The Organization for Security and Cooperation in Europe (OSCE) held its Human Dimension Implementation Meeting in Warsaw during 29 September – 7 October 2011. Among the topics addressed during the course of the meeting was the registration of religious communities.
W. Cole Durham, Jr. of the International Center for Law and Religion Studies, J. Reuben Clark Law School, Brigham Young University, and Renata Uitz, an expert in the freedom of religion or belief at the Central European University, were among those addressing the the topic of registration of religious communities.
“In many parts of the OSCE region, religious communities face challenges in obtaining registration to operate,” noted Professor Durham, a member of the ODIHR Advisory Council on Freedom of Religion or Belief. “This can lead to significant practical difficulties and, in combination with other restrictions and penalties for operating unregistered associations, can significantly restrict the exercise of the freedom of religion or belief.”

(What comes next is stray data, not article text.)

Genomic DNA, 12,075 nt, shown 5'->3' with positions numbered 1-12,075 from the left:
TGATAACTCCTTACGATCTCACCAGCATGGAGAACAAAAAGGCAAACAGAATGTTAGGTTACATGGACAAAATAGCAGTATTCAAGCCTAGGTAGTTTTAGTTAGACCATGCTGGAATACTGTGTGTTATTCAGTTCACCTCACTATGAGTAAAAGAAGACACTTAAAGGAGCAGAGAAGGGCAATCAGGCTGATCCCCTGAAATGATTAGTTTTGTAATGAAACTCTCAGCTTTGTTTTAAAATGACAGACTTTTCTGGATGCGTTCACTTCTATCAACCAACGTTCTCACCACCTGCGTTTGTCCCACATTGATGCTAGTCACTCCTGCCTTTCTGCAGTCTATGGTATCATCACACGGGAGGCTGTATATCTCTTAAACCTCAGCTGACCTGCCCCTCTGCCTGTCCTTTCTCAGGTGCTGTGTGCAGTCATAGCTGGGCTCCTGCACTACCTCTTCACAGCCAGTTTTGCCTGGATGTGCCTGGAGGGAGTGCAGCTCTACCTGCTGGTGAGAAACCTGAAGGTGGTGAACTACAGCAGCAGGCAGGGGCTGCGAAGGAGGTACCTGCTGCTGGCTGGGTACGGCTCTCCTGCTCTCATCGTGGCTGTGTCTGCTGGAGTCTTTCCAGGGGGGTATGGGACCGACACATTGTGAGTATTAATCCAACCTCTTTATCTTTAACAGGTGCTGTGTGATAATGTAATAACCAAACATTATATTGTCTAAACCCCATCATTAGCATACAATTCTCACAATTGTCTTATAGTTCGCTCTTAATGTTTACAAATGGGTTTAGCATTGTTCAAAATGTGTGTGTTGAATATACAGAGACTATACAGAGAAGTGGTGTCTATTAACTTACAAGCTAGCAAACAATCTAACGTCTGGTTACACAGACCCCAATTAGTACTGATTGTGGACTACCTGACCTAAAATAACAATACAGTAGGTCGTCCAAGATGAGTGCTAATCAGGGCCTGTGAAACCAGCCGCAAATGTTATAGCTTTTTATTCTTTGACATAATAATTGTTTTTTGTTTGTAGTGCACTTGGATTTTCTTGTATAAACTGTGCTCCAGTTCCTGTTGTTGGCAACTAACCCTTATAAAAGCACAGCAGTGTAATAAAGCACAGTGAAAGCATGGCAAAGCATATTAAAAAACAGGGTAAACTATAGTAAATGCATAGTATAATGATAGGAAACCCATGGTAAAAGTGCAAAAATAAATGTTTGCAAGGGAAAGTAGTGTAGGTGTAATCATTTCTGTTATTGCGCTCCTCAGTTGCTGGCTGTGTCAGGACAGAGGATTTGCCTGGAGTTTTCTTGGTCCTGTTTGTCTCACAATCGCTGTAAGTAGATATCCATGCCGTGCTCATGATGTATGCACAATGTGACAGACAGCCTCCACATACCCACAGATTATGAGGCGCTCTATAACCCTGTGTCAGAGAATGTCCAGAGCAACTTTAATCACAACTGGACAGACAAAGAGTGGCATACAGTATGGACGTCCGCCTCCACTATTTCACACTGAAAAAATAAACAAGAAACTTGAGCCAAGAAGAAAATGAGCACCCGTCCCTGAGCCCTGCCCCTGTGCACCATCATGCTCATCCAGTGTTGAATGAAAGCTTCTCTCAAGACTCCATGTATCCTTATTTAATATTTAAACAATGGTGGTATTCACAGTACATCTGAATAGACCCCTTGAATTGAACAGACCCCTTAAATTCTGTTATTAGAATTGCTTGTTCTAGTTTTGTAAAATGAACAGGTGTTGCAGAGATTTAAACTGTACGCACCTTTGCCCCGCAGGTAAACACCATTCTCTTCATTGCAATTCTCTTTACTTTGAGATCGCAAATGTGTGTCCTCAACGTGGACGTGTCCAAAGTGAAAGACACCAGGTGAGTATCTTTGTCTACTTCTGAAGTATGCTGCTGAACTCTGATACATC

“The registration of religious organizations should not be mandatory,” said Professor Uitz although it might be appropriate to require organizations to register for the purposes of establishing a legal personality and claiming certain benefits, such as tax exemptions. “Individuals and groups should be free to practise their religion without registration if they so desire,” she said.
Participants also urged governments to provide religious groups with clear guidance on the requirements for acquiring legal entity status, adding that bureaucratic delays to registration should be eliminated.
The annual OSCE Human Dimension Implementation Meeting is Europe’s largest human rights conference.